Kinston, NC, has discovered heritage tourism. Here's a well thought out article that cuts to the chase:
Few tools exist to measure the impact of heritage tourism - that is, the money spent by out-of-towners who visit a city for a certain historical attraction. But that's not stopping small towns across Eastern North Carolina from trying. There's gold in them battlefields, supporters say.
Try this, too:
"Just walking the streets of Fredericksburg (Va.) a couple of weeks ago, it was wall-to-wall people," Sampley said. "They have a theme. Theirs even goes back to the Revolutionary War. I watched them. People were actually going in all the shops and buying things." Field of green?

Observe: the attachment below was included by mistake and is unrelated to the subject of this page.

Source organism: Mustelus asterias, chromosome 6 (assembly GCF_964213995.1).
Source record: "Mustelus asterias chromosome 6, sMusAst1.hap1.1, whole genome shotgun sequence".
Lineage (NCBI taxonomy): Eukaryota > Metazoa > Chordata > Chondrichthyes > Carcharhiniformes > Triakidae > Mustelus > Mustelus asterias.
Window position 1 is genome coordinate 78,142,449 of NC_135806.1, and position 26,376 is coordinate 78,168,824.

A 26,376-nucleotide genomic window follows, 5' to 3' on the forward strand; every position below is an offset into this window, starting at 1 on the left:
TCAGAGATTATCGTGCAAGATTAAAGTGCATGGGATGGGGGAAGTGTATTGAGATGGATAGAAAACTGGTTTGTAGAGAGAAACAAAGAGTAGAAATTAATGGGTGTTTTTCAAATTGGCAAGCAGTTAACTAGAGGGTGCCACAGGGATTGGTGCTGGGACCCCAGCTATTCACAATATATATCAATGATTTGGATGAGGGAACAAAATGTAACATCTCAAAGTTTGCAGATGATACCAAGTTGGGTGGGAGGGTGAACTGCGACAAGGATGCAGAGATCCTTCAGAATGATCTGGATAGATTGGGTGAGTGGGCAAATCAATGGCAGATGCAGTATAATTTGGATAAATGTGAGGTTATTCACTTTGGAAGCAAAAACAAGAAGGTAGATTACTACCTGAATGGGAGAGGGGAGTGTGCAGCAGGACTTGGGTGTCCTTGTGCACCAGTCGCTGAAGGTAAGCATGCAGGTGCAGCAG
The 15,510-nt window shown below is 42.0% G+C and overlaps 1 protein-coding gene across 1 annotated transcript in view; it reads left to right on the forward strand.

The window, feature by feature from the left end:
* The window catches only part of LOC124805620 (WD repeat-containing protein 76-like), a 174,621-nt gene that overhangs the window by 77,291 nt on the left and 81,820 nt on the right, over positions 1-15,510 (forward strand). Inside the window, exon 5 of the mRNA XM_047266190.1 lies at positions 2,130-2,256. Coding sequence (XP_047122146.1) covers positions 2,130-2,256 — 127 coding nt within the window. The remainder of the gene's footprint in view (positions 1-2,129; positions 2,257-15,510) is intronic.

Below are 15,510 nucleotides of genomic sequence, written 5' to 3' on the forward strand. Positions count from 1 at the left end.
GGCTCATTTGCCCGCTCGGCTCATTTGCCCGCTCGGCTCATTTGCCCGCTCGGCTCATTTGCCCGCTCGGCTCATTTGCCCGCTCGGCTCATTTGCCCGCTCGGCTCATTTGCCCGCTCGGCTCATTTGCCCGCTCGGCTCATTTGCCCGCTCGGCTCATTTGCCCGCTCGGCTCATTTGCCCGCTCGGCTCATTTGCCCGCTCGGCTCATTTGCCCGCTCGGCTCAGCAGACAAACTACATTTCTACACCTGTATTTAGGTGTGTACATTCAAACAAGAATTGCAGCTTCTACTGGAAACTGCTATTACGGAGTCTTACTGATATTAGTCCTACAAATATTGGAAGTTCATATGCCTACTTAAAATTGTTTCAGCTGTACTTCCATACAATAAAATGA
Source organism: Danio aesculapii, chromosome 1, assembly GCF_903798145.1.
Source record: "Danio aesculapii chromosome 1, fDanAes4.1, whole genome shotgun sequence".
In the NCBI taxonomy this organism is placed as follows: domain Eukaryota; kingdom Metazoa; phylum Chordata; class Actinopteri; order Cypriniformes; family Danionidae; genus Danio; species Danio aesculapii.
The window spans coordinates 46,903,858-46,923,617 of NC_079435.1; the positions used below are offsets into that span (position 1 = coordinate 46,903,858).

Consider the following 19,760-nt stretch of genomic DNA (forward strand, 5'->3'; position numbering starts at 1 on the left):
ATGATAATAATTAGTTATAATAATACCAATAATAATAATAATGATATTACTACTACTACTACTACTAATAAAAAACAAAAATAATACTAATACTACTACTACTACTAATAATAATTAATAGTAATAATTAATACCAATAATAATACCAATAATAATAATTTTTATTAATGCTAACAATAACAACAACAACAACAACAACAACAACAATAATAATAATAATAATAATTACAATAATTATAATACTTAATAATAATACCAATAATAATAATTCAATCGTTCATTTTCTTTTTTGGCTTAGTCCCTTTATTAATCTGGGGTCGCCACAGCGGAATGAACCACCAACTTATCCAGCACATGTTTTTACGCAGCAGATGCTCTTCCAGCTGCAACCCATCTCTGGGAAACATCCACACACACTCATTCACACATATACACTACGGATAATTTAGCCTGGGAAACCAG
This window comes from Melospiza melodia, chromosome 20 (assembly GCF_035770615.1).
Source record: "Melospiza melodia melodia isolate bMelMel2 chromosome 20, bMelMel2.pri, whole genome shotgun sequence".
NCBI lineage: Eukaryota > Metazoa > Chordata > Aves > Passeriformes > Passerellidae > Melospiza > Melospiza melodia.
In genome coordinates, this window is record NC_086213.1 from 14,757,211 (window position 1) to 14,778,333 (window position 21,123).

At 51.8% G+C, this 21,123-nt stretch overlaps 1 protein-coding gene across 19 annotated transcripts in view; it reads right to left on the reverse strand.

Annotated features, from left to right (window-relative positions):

Now, the thing that strikes one about Antietam field, as an area resident, is the abundance of private land around the site and the total lack of interest on the part of locals in erecting shops or services on that land. I don't think this is a mistake; nor is it likely good taste that keeps merchants away. The absence of commerce is telling us something. And consider the draw potential of Antietam versus Kinston, my dear city fathers, before erecting that 20,000 sq. ft museum to house the CSS Neuse.
Tourism based on the wending byways of General Ambrose Burnside ... hmmm. Is "Ambrose Burnside and Modern Economic Renewal" a thesis awaiting its author?
(p.s. On a related note, the latest on the CSS Ram Neuse Gunboat Association in Kinston appears here.)